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In addition, Complainant's attorney spent a significant amount of time attempting to get the Agency to comply with the Commission's prior order regarding back pay and ultimately filed a petition for enforcement.

While the Commission denied the petition for enforcement because the Agency corrected its error, the Commission noted that Complainant would not have had to file the petition for enforcement had the Agency timely complied with its previous Orders.

Another co-worker indicated that Complainant no longer participates in church functions, has problems walking, and is usually depressed.

Complainant provided documentation showing that she received psychological counseling related to her medical condition.

Thus, the Agency was ordered to pay Complainant a total of ,950 in attorney's fees and .12 in costs. The Agency found that it was not liable for compensatory damages because it made a good faith effort to accommodate Complainant's disability as evidenced by its implementation of an Interpreter Procedure to provide Complainant with accommodation.

On appeal, the Commission noted that, given the Agency's acknowledgment that it did not provide Complainant with accommodation on some occasions, the only issue on appeal was whether the Agency was liable for damages.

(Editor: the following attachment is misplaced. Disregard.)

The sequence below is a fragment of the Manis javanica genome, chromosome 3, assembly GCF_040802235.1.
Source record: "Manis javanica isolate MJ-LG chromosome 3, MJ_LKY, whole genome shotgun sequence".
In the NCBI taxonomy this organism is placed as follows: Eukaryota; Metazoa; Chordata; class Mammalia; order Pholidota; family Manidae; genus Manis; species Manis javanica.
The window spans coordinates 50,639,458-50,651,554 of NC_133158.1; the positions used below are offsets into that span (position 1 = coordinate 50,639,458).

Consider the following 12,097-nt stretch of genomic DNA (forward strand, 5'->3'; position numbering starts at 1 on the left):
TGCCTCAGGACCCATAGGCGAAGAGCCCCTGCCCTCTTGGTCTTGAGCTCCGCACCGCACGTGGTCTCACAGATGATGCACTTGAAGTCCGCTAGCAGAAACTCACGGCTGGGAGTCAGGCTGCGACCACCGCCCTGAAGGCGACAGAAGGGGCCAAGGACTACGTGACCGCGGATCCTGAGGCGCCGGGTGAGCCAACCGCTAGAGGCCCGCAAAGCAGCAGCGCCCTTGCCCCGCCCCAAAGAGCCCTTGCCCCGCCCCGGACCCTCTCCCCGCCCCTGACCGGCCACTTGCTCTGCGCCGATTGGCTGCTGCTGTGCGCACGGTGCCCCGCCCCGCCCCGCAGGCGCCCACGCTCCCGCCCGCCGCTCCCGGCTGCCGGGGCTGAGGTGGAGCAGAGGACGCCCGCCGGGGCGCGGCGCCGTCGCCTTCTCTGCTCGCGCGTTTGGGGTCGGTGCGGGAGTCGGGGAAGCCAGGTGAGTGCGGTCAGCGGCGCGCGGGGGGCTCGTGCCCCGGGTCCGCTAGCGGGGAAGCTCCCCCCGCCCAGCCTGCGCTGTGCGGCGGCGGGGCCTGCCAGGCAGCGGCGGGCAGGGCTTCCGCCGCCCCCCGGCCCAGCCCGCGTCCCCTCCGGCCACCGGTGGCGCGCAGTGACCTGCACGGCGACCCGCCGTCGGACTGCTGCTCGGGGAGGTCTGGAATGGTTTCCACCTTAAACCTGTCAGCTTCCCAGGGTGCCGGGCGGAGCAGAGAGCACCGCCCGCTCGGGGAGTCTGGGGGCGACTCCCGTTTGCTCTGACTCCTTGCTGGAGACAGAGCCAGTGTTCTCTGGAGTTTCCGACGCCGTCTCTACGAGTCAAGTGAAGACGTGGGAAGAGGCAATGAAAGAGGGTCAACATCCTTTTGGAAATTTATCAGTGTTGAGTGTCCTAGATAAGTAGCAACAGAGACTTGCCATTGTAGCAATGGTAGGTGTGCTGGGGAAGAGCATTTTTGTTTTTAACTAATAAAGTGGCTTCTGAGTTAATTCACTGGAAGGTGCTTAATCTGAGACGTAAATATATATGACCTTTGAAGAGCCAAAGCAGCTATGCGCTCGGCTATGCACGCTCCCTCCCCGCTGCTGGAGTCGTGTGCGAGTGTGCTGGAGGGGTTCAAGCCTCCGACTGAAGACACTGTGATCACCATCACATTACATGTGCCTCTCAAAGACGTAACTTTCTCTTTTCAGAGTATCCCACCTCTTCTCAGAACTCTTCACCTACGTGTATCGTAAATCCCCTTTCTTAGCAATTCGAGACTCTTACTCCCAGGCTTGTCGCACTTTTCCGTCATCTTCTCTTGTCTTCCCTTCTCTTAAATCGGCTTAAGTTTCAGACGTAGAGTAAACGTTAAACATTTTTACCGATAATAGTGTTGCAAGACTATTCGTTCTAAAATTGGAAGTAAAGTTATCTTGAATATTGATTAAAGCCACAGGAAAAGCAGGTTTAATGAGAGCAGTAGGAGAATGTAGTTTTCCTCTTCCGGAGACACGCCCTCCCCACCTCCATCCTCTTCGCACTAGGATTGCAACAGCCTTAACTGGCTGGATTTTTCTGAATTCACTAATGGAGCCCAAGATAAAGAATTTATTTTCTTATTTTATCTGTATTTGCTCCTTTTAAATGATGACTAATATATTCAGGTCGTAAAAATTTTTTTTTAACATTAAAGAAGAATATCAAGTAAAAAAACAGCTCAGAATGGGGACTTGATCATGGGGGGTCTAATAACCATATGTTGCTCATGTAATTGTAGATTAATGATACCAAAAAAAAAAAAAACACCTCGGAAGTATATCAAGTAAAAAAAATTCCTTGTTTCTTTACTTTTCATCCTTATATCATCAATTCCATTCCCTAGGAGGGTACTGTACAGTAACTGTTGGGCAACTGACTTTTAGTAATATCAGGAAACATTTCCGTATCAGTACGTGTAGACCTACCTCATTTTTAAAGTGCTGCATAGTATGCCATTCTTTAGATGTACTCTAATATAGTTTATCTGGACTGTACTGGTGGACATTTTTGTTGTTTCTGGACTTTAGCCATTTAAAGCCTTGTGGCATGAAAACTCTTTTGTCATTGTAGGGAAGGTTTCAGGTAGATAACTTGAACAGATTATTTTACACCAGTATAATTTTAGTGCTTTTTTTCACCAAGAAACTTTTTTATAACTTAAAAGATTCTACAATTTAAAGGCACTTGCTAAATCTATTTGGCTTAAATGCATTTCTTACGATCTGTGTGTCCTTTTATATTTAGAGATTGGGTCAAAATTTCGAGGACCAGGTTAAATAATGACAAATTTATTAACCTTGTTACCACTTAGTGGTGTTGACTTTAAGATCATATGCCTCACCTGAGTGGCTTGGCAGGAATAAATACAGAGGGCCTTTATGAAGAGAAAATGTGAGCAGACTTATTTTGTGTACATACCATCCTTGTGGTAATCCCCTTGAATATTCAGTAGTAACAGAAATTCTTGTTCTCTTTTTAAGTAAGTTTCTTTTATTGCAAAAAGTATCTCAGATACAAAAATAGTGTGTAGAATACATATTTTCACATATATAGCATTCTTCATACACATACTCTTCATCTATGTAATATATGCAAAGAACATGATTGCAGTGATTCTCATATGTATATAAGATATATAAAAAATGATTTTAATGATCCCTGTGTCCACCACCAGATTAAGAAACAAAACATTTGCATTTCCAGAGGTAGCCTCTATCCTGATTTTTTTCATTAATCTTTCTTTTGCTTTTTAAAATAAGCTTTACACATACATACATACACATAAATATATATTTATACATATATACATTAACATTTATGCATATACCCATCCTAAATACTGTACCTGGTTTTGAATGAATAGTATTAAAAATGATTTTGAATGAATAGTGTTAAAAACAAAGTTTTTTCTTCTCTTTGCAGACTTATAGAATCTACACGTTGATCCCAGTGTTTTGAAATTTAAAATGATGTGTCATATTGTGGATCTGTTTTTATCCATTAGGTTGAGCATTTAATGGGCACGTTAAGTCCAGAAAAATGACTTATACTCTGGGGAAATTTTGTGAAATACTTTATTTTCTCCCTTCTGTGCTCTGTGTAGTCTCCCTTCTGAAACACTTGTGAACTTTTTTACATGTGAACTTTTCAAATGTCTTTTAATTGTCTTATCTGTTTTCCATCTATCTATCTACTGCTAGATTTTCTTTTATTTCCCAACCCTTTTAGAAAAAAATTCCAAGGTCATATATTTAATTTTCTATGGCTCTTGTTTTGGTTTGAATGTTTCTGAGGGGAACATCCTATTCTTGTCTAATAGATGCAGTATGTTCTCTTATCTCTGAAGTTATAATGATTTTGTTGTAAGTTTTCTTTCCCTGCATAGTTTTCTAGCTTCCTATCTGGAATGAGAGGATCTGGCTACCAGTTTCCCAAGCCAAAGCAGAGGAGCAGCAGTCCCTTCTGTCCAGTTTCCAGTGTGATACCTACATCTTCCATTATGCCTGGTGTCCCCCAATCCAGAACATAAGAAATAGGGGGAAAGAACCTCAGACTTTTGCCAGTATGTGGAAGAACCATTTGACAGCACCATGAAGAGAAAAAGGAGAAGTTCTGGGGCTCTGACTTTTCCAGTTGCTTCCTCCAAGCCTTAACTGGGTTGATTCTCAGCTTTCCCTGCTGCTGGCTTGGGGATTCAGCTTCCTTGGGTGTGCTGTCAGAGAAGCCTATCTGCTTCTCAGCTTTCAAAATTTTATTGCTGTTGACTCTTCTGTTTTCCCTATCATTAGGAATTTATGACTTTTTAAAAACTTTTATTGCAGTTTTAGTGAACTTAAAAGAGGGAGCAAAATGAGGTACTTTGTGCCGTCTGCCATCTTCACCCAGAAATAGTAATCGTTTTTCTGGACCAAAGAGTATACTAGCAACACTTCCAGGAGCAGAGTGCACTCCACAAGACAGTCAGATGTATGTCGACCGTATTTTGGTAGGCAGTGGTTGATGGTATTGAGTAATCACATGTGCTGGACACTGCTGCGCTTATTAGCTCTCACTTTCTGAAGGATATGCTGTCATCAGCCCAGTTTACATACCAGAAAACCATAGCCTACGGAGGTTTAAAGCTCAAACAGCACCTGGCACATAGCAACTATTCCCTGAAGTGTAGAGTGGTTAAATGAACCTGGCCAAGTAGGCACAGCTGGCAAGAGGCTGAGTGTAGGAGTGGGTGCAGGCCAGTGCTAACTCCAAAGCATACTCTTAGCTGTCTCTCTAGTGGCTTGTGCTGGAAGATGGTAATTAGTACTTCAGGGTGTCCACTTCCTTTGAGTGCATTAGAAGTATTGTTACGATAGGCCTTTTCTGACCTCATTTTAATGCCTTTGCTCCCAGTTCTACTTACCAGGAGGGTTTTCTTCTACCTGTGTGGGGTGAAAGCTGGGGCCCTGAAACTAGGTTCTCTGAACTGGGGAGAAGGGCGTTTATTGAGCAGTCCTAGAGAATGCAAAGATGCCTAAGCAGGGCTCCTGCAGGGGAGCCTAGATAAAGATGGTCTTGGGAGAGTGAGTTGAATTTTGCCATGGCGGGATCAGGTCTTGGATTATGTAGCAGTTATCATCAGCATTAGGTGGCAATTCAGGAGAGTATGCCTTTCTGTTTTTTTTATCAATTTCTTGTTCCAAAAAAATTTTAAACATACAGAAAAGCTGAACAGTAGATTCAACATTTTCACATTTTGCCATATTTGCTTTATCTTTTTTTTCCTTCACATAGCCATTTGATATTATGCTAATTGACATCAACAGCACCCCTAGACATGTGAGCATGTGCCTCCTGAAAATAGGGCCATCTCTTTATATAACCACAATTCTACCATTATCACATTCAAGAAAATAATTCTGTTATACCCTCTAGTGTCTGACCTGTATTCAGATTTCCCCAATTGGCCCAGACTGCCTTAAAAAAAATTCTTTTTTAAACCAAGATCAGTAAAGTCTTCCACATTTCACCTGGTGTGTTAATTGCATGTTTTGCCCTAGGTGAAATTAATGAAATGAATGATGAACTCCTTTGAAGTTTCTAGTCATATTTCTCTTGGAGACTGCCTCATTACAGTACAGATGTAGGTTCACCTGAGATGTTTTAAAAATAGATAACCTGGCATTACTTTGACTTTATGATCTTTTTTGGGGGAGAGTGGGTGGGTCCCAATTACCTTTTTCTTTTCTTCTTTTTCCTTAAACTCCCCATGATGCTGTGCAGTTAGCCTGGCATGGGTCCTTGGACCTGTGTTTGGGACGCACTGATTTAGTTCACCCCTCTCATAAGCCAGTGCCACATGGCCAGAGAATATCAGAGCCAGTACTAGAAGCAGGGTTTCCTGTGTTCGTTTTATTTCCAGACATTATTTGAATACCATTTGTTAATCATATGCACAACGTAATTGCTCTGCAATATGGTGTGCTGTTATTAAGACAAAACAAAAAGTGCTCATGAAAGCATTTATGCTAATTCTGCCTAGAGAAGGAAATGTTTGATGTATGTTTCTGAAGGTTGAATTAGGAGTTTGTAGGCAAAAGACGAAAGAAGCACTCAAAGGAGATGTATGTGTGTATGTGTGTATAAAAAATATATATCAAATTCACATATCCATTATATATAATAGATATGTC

Finally, the Commission found that Complainant's attorney provided sufficient evidence to support the claim for reasonable costs. In its final decision, the Agency acknowledged that it "did not always accommodate Complainant's requests for reasonable accommodation." Nevertheless, the Agency stated that it had reasons for not providing an interpreter on the dates in question, specifically, confusion over the date of a meeting, cancellation of a meeting, "management oversight," no "associated request," and traffic delays.Therefore, the Agency was liable for compensatory damages in connection with its failure to provide accommodation on four occasions, and the matter was remanded for a supplemental investigation on the issue of damages. 0120114330 (February 14, 2013), request for reconsideration denied, EEOC Request No. ,000 Awarded for Retaliatory Harassment and Termination.The Agency found that Complainant proved she was subjected to unlawful retaliation when she was harassed and terminated from her position, and subsequently awarded her ,000 in non-pecuniary damages. Complainant provided a statement from her therapist and medical documentation establishing that she suffered from an adjustment disorder with mixed anxiety and depression which was caused by the retaliatory discharge.Thus, the Commission concluded that Complainant was entitled to an award of ,000 in non-pecuniary damages. Complainant provided a letter from her podiatrist stating that the Agency's failure to provide Complainant with accommodation exacerbated her condition, and Complainant became depressed due to the chronic pain.The Commission affirmed the Agency's award of ,837.29 in future pecuniary damages, and ,506.97 in past pecuniary damages, as well as ,000 in attorney's fees and costs. Complainant's cousin and co-worker stated that prior to the discrimination, Complainant was energetic and outgoing but can no longer clean her house, or attend her children's functions.